Chesed Fair gives students a taste of being different

Goldie Fields, BP Staff

CONFUSED: Sophomores Adam Rokah, Avishai Rabin and Jacob Elspas followed instructions on one another's foreheads as to how to talk to them. Since no one knew what their own sticker said, communication was frustrating and sometimes hilarious.

Jacob Elspas, Staff Writer

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When students walked into Town Hall Oct. 18, to their surprise the chairs were not set up in the typical Town Hall semicircle. Instead, the Beit Midrash was arranged for an assembly or davening, and students were ushered inside as Chesed Coordinator Mrs. Ruthie Skaist announced the annual Chesed Fair.

This year, the usual booths representing various charitable organizations were arranged outside on the Sport Court.  Half the student body went outside, while in the Bet Midrash, the other half received a hands-on lesson in what it feels like to be different.

Ninth- and 10th-graders started the period with Yachad representative Ian Lurie, who spoke about children with disabilities before having the group do an exercise. Mr. Lurie and teachers put stickers on everyone’s foreheads, with words like “Treat me like I have lice,” or “Disagree with everything I say.”

Students couldn’t see their own stickers and were told to go around and talk to their friends based on what the stickers said to do. After several minutes of frustration mixed with hilarity, Mr. Lurie explained that the purpose of the game was so that students realize the importance of treating everyone the same.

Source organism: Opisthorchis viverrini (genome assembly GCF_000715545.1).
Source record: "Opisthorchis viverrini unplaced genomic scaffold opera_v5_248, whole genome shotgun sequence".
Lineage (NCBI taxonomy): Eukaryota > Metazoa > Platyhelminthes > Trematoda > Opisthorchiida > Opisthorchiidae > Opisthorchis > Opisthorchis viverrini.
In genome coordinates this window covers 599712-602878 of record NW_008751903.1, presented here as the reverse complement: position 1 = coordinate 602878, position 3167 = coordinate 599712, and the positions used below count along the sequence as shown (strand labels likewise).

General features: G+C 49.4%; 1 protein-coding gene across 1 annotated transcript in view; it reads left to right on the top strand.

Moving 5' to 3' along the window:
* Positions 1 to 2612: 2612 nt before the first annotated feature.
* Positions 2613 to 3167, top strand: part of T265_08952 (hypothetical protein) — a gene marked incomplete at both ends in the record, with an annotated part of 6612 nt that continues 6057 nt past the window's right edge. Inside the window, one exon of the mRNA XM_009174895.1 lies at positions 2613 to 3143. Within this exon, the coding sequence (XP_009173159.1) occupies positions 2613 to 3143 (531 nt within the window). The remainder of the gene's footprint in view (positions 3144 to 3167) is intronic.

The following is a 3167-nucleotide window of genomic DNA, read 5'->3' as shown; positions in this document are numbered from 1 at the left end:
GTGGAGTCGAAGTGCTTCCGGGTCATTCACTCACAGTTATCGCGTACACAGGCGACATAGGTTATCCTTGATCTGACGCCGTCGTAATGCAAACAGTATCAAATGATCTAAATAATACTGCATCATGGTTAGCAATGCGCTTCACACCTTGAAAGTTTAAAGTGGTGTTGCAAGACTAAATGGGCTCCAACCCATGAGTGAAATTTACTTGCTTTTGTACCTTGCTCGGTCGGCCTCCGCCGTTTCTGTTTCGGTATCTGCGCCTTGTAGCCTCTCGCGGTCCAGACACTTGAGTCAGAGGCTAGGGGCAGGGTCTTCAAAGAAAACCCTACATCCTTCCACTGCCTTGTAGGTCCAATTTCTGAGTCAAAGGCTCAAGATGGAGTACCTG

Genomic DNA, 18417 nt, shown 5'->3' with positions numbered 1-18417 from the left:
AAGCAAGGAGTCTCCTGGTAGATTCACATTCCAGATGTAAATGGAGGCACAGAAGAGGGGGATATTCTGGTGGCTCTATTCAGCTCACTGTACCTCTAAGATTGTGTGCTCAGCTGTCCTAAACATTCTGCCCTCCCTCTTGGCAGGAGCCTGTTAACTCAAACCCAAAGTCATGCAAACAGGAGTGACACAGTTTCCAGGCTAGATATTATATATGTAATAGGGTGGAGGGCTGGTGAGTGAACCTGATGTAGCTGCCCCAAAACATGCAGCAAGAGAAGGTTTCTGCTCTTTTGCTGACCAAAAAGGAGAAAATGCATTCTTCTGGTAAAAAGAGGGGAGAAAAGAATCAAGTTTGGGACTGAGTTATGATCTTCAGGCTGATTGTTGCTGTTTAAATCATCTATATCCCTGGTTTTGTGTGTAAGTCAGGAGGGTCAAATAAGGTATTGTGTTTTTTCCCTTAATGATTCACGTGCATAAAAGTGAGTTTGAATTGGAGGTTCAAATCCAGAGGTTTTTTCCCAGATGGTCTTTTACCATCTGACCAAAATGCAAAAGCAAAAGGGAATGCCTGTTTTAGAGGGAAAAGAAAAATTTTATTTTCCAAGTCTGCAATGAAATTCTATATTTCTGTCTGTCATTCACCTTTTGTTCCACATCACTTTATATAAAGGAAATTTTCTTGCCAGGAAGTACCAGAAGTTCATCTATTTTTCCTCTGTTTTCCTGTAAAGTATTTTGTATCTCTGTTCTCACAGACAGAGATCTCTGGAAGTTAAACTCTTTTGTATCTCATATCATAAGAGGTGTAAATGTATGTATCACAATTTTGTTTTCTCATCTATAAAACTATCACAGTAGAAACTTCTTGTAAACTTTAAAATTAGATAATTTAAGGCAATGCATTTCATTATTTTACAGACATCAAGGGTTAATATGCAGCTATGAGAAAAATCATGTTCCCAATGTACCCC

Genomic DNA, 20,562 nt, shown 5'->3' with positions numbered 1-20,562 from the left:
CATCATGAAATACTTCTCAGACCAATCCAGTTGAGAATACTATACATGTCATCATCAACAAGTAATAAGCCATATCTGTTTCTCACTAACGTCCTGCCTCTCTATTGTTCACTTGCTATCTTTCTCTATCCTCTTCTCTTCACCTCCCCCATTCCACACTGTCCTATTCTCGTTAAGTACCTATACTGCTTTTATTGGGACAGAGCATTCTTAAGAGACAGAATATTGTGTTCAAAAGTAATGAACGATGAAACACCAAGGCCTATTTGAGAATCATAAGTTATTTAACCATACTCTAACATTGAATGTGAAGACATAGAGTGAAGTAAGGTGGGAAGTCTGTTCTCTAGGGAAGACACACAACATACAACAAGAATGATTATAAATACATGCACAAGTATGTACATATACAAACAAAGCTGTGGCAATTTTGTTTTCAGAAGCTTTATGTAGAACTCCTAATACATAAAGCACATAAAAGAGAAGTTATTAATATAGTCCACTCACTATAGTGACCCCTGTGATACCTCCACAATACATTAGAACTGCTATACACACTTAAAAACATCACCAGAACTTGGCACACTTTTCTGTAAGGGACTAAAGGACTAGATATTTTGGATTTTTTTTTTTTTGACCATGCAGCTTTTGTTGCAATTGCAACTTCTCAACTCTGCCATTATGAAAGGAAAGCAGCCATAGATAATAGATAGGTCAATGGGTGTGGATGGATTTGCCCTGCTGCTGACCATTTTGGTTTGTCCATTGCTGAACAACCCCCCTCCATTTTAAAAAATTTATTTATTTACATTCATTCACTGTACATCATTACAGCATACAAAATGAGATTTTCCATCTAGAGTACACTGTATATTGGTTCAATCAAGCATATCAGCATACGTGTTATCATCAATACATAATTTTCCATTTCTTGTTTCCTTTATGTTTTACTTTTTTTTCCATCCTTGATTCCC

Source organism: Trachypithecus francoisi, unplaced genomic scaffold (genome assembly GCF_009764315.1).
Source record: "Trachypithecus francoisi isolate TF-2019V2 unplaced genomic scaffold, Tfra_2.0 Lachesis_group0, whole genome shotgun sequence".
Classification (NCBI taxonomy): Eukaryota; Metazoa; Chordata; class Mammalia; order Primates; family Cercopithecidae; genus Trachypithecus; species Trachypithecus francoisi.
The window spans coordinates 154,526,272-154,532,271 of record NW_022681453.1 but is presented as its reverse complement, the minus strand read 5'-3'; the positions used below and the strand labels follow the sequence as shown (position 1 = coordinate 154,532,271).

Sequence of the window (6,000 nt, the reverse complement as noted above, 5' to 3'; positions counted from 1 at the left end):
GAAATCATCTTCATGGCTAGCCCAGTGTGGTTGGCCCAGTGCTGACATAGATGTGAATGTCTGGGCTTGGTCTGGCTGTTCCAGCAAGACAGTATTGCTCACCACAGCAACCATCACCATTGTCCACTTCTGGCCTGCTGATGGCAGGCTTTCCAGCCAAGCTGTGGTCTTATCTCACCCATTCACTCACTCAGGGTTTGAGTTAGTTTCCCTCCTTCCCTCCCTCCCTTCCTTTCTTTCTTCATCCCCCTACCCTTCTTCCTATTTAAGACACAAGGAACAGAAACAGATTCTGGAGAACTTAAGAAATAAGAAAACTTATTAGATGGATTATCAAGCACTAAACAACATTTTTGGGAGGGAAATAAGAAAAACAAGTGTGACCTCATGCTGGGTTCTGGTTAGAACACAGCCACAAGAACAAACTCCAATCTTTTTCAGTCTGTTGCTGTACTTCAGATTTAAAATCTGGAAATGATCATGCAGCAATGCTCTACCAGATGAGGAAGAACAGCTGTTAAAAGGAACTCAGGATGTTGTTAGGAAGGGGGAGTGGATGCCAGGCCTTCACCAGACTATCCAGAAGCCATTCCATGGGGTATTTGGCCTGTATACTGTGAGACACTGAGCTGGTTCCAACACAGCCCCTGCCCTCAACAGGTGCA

Freshman Noah Rothman said people were speaking to him very loudly and making wild gestures with their hands.  It turned out his sticker said, “Treat me like I can’t hear you.”

“It was fun and frustrating,” said Noah, “but I learned how to treat people with disabilities better, and how to understand them.”

Meanwhile, the juniors and seniors were outside on the sports court and visiting booths from various organizations. Booths this year included Friendship Circle, NCSY, Yachad, Chai Lifeline, Tomchei Shabbat, The Jewish Federation, and Amit.

Seniors Jordan Banafsheha, Adam Wannon and Elliot Sassover set up a Student Cancer Awareness Fund and sold t-shirts. The shirts were ten dollars, and after an hour they had made about $70.

“I liked this year’s Chesed Fair because I wasn’t aware of all the organizations that are out there,” senior Marcella Bijou said. “I liked seeing what each one had to offer so that I can consider volunteering for them.”

A new addition to the fair this year was the institution of a Bingo game. The bingo sheet looked just like a regular one, and in each box there was a description of different organizations. Each player needed to find out which description belonged to which organization and get signatures from somebody from the organization and ultimately attain bingo. The prize was a $5 Coffee Bean gift card.

After 30 minutes, the seniors and juniors went inside for the sensitivity presentation with Mr. Lurie while the freshmen and sophomores visited the booths.

Mrs. Skaist was happy with the way the fair ran, and hopes it will only improve in future years.

“Next year we will try to make this even even bigger and better than it already is,” she said.

Co-Editor-in-Chief Colleen Bazak also contributed to this story.

 

 

 

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